In March, federal MP Anthony Housefather announced his intention to introduce a private member’s bill to decriminalize payment in surrogacy, egg donation and sperm donation arrangements in Canada.
In March, federal MP Anthony Housefather announced his intention to introduce a private member’s bill to decriminalize payment in surrogacy, egg donation and sperm donation arrangements in Canada. If successful, this would be a drastic shift from the current law, which strictly prohibits commercial surrogacy and gamete donation in Canada, imposing a maximum fine of $500,000 and a maximum prison sentence of 10 years (or both) to anyone who contravenes these prohibitions. Housefather alleges that those most expert and involved in fertility are completely unanimous in their support for commercialization.
I respectfully disagree. I am a lawyer who actively practises in fertility law. I do not support the commercialization of surrogacy or gamete donation in Canada. Commercialization of surrogacy, egg donation and sperm donation in Canada would work in the face of core Canadian values — the values that informed the altruistic nature of the Assisted Human Reproduction Act when it was enacted and values that remain relevant (not outdated as Housefather has suggested) in Canadian society today.
As lawyers in Ontario, we should be actively working to protect these Canadian values while balancing the rights of all vulnerable groups whose lives may be impacted by surrogacy, egg donation and sperm donation in Canada.
The first value is around prohibiting trade in the human body. I believe the majority of Canadians still agree that the sale and purchase of body parts and human tissues should continue to be prohibited in Canada.
The concept of selling your liver, kidney or even blood in Canada is strongly opposed. Can we truly treat sperm, eggs and embryos as something different from all other bodily tissues? If we place sperm, eggs and embryos on the market, then are we not also committing to a discussion on the sale of all body parts? Moreover, what value do you give to the use of a woman’s reproductive capacity and how would that value be measured?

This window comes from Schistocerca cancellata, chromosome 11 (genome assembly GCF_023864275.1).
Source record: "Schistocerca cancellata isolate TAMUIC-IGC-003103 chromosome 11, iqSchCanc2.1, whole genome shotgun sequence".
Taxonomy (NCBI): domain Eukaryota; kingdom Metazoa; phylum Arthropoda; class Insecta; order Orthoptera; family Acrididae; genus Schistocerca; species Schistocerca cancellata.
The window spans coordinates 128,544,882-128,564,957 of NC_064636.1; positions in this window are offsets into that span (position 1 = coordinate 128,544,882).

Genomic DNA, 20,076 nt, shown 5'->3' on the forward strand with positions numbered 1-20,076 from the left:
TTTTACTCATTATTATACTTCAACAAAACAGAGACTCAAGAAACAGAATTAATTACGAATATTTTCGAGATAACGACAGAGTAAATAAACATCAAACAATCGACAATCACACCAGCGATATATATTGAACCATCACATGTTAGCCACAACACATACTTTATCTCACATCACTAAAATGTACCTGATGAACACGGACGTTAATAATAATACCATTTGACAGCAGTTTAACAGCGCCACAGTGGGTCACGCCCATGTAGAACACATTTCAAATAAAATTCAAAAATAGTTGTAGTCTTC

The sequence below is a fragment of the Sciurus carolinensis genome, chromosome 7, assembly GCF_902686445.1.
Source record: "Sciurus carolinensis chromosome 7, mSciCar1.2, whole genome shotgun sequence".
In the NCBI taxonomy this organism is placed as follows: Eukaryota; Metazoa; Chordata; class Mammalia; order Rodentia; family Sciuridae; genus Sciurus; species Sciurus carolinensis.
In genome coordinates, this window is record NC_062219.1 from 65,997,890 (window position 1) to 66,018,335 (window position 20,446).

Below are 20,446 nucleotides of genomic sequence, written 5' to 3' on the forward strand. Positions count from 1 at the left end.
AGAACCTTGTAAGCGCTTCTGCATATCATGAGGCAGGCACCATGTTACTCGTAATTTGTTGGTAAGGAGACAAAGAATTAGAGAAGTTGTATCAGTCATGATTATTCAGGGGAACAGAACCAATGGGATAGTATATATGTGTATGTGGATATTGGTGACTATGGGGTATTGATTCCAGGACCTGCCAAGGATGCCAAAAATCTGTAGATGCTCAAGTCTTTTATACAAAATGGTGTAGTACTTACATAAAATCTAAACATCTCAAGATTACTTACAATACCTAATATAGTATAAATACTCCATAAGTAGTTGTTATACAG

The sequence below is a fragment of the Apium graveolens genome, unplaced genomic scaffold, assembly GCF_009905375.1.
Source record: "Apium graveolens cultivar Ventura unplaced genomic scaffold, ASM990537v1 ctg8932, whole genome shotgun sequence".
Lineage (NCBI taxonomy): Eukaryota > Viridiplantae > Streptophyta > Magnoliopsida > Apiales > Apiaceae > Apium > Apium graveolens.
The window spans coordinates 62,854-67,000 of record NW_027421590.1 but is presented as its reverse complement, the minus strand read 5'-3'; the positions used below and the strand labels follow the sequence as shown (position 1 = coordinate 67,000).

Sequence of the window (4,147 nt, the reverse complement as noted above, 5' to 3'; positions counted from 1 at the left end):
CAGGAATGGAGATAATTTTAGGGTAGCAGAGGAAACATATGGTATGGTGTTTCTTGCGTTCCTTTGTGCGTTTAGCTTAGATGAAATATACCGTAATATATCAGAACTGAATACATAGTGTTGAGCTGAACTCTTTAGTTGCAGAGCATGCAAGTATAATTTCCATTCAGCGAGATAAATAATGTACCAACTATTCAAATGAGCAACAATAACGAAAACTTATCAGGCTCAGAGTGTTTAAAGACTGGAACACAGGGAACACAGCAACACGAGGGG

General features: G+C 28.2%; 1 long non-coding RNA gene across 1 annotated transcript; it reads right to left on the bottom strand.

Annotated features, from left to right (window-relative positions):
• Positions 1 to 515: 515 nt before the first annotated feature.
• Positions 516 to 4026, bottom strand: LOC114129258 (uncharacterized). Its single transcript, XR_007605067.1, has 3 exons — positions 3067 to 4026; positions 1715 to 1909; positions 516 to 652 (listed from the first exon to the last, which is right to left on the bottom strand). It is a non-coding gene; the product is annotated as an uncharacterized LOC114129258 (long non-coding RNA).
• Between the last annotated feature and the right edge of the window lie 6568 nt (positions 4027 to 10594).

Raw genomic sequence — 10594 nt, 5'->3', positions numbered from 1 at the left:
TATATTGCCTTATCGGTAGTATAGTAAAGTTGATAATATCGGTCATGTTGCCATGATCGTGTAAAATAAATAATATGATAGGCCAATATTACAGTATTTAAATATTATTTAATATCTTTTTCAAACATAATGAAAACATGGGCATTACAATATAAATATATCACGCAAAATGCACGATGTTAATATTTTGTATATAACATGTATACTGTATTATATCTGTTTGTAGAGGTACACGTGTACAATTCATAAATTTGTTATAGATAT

The second value is around the health and well-being of women and promoting informed consent. The commercialization of surrogacy and gamete donation will place women at higher risk than men donating sperm. The medical procedures that a woman must undergo to complete an egg donation or act as a surrogate are onerous and risky. Once you place a woman acting as a surrogate or donor in the position of being an “employee” to the intended parents, her power to make an informed decision about what medical procedures she will undergo is minimized, and she is more likely to take medical risks that she would not have otherwise taken. Her decision will be made with the wishes of the intended parents at top of mind, as she will feel a commitment to those individuals who have invested their own money and emotion into her body. The “my body, my baby” tug of war will be far more real than it already is, where women acting as surrogates are prepared to sacrifice their own choices because of their concern for the expense the intended parents are facing paying for the lawyers, the fertility clinics and the surrogacy agency.